AVC: And then you got to work with Carey Mulligan on SNL. Did that enrich your experience?
MV: It was really cool. And you know what? We’re the same size because [the costumers for the awards show] brought me the same suit she physically wore in the movie, and they had me try it on.
AVC: Speaking of SNL. I follow a number of the cast members on Instagram, and I’ve noticed there’s an ongoing storyline involving the doll that they made for the show that looks like Joe, the protagonist of the animated movie Soul. People are always posing with him, loving on him, and so on. Does he live in Heidi Gardner’s dressing room? What’s going on there?
MV: Heidi got to keep him. It’s tricky. Sometimes I go in there to see Heidi, and I see the body and I’m like, “Oh, my god, that’s not a real person.” It’s amazing. He’s so warm and cuddly. You have to wrap his arms around you.
AVC: You recently announced your stand-up tour. I know it’s been hard to do stand-up during quarantine. Have you done Zoom shows or remote shows? How have you been working on your set and building what’s going into it?
MV: Well, this hour is from my past eight years of material. I’ve had this hour ready and actually I was going to tape it last summer, but then the pandemic happened, so I had to hold off. I’ve been doing outdoor gigs in L.A. when I’m home. Zoom shows are a little tough. I kind of put a pause on those ones, but now that everyone’s getting vaccinated and things are opening up again, I’m going on tour. I’ll be doing comedy clubs, which will be great, because there’s going to be so many shows, so I’ll feel brushed up again. I’ll feel better about the hour and I’ll get a lot of practice, and then when I get home to L.A., I’ll tape the special, which is exciting because I’ve been wanting to do it for a while.
AVC: Going back into clubs, are there stipulations you’re putting on the audiences or the promoters? Are you asking that people are vaccinated, or are you doing outside where possible? How is it working?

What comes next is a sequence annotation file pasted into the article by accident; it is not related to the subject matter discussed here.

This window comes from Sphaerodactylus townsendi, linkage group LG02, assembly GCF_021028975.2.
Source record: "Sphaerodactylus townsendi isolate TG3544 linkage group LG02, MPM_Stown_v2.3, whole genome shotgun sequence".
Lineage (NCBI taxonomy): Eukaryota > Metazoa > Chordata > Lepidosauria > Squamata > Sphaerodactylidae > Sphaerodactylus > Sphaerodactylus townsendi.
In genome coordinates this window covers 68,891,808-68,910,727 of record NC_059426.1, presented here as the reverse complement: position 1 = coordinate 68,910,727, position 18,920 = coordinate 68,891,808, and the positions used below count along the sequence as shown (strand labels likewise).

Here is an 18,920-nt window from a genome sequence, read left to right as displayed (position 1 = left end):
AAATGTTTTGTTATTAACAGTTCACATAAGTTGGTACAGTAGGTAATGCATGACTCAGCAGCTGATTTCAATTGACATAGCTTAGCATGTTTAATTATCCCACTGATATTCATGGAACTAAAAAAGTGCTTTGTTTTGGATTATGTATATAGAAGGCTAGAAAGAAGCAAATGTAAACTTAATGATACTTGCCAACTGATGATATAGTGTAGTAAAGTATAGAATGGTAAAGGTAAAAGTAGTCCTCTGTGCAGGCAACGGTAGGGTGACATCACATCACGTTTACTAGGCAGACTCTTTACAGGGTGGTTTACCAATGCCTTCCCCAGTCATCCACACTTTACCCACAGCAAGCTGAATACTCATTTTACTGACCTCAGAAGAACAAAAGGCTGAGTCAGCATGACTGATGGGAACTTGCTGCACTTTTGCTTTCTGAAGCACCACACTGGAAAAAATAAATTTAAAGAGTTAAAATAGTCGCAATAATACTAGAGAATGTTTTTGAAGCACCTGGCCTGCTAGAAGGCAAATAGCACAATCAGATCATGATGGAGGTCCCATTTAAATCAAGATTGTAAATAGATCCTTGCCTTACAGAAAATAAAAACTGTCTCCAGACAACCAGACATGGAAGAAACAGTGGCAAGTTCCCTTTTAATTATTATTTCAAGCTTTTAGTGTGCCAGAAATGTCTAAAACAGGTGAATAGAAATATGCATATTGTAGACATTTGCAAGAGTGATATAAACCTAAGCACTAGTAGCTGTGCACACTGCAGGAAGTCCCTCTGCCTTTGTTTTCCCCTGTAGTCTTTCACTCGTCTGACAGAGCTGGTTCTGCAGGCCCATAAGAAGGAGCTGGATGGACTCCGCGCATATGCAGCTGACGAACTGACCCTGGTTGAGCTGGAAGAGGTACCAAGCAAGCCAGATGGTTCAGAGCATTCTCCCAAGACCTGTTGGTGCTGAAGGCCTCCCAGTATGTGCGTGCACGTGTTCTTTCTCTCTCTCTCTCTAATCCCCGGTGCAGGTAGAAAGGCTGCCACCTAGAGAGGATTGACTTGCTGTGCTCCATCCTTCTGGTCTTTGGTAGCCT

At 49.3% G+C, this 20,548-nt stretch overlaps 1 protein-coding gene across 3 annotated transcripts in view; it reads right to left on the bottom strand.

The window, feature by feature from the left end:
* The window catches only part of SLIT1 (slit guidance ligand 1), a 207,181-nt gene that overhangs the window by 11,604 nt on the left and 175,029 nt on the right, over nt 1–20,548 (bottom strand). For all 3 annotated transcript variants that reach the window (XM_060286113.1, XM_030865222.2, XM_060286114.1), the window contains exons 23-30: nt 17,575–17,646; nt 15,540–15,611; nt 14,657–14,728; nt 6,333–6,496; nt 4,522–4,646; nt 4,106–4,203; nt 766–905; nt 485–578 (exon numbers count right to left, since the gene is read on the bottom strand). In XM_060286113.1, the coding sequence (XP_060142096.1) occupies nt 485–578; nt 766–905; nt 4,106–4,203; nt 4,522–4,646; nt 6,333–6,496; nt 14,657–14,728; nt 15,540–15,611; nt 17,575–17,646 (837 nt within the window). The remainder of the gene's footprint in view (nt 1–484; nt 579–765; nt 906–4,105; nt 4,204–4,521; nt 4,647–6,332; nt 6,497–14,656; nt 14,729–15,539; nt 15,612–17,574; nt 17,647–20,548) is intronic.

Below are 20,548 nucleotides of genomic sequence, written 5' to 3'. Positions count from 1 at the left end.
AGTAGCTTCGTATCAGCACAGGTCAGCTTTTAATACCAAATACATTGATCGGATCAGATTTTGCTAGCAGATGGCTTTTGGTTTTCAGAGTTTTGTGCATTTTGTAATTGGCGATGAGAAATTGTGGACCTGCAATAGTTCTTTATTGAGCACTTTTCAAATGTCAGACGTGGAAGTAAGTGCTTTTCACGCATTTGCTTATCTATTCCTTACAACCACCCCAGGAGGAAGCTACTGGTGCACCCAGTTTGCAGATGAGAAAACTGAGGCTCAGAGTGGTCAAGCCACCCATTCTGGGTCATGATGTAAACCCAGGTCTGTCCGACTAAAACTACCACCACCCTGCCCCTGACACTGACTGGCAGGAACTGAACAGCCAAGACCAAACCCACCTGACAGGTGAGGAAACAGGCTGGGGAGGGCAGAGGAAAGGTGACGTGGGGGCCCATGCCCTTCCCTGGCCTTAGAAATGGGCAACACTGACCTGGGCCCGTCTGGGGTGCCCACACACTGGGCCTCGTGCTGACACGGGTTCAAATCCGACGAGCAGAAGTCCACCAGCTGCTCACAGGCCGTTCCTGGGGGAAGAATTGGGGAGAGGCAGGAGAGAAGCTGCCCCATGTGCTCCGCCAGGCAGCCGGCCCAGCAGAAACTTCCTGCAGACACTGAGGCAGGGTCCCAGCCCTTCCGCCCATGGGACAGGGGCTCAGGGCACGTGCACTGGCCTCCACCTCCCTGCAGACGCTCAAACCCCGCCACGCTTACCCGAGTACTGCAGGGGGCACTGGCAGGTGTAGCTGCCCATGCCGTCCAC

MV: I feel fine. Look, I tell every place, “No one in the front row.” If they’re far enough, I feel okay. There’s no meet-and-greet, though. I’m getting warmed up. I actually did a show this weekend in Palm Springs and everyone was so spread out. I felt good. It’s lovely to have the connection with the crowd again, that’s for sure.
AVC: There’s a lot of comedy specials out there. How do you envision your special in a way that’s going to make it stand out, or make it yours?
MV: Last summer I got the idea for the special, but this year I started performing in people’s front yards and backyards and I performed in my friend’s tree house in the backyard for kids. I went up there in the top part and my comedy became funnier because all my jokes are pretty silly and childlike, so I felt more like a kid. I felt really strong up there because I was really high up and really powerful.
So then at the beginning of this year, I was like, “I can write comedy that could totally work outside in front of a tree house.” So, my dad is a fence guy. He builds a lot of stuff. So he’s going to make a little tree house and I’m going to perform in front of it in a backyard. That idea came from this whole past year. Then I’ll intercut little moments, too, where there’ll be little interviews with my family because the core of the hour is my family and my personal life. So it’s cool.
AVC: I know that you started doing stand-up when you were very young, like 16 or 18, and you’d ask your parents to drive you to clubs. How does your family feel about the material you do about them, and about your whole career?